A few months from a new regional transit authority in Montréal

Within a few months, the entire public transit scene in Montréal region will be transformed. A new governance model will be put into effect on June 1st, 2017. Two new organizations will be created: the regional transit authority responsible of administering service contracts for the entire region and an entity in charge of operating the metropolitan transit network that includes the commuter rail network and bus services in the outer suburbs of Montréal.

The new model clarifies the role of each level of governance. At the political level, the Communauté Métropolitaine de Montréal (CMM) will be responsible to establish the orientations of the region, to approve capital program and strategic plan on transit development as well as policies regarding transit funding. At the strategic level, the regional transit authority plans, finances and organizes transit services which will be delivered by the operators under contract. More specifically, it will be responsible to produce a strategic plan on transit development and an integrated fare framework; to establish the objectives and service standards in the contracts with the operators; to ensure integration of all the transit services and to provide funding to regular transit and paratransit. Its role will not be limited to traditional transit modes.

The Authority will also in charge to develop carpooling and active transportation, to propose standards regarding the management of metropolitan arterial network, meaning that the region would finally have an authority that can act on multiple transport modes and propose integrated mobility solution. The board of directors will consist of a majority of independent experts. At the operational level, the Société de transport de Montréal (STM), Réseau de transport de Longueuil (RTL), Société de transport de Laval (STL) and the new entity Réseau de transport métropolitan (RTM) will be responsible to deliver the services, construct and maintain equipment and infrastructure.

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Proposed governance model for public transit in the region of Montréal

Currently, there are 16 transit organizations responsible to plan and provide fixed-route services, 13 organizations responsible for paratransit within the 83 municipalities within the territory of the CMM. The high number of actors involved renders service planning, integration and operation inefficient. The three main objectives of the reform are to simplify the governance structure by reducing the number of parties from sixteen to five; to ensure a coherent service planning in the entire Montréal region by means of the new regional transit Authority; to provide accessible, reliable and efficient services via the four operators. Preparation works for the reform have been years in the making and the retained model is inspired by the best practice in the Canada as well as in the rest of the world. Public transit users and the general public at large are at the heart of the reform as the latter aims to improve mobility of the citizens in the region and to facilitate the use of public transit.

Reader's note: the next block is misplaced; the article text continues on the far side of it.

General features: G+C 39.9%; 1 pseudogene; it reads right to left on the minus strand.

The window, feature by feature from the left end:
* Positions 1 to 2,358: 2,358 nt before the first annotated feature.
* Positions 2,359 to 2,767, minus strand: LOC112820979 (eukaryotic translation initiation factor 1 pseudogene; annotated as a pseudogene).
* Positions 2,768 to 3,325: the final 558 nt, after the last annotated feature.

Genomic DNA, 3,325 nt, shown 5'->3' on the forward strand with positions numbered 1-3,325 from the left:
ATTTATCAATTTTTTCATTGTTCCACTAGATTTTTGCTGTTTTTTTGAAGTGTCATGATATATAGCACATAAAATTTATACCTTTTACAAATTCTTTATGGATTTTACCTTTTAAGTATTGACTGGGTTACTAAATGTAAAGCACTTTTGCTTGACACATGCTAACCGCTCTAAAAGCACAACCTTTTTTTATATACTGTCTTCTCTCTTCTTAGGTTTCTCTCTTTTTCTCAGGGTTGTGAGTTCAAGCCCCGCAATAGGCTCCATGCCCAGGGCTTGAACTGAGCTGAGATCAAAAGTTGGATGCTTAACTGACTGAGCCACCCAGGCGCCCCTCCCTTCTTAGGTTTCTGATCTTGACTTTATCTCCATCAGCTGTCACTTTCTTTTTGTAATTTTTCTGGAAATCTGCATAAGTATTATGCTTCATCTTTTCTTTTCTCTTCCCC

A lot of works are currently underway to ensure a smooth transition. Soon after the Bill 76 entitled “An Act to modify mainly the organization and governance of shared transportation in the Montréal metropolitan area” has been sanctioned on May 20, 2016, a 5-member Transitioning Committee has been formed. It has the responsibility to formulate the competency profile of the independent members in the boards of direction of the Authority and the RTM; to integrate the employees of the current organization into the new organizations; to draft the funding policy of the Authority, particularly the terms and conditions of the first contract with the operators; to prepare the first budgets of the Authority and the RTM and to handle the transfer of assets and liabilities among organizations. In the field, many employees from various organizations, solicited by their expertise, are working with the Transitioning Committee on these topics as well as other pressing issues such as transit network integration and the fare level of 2017. All the parties involved work vigilantly together to ensure that the reform would beneficial to the general public and the transition would be carried out as seamlessly as possible. One of the first mandates of the Authority would be to revise the fare structure. The recently completed strategic reflection on fare structure (see the other article) in the Montréal region would provide a solid foundation to work on.

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Roles and responsibilities under the new governance framework


For more information: Benoît Lavigne

  • Updated : November 15, 2016

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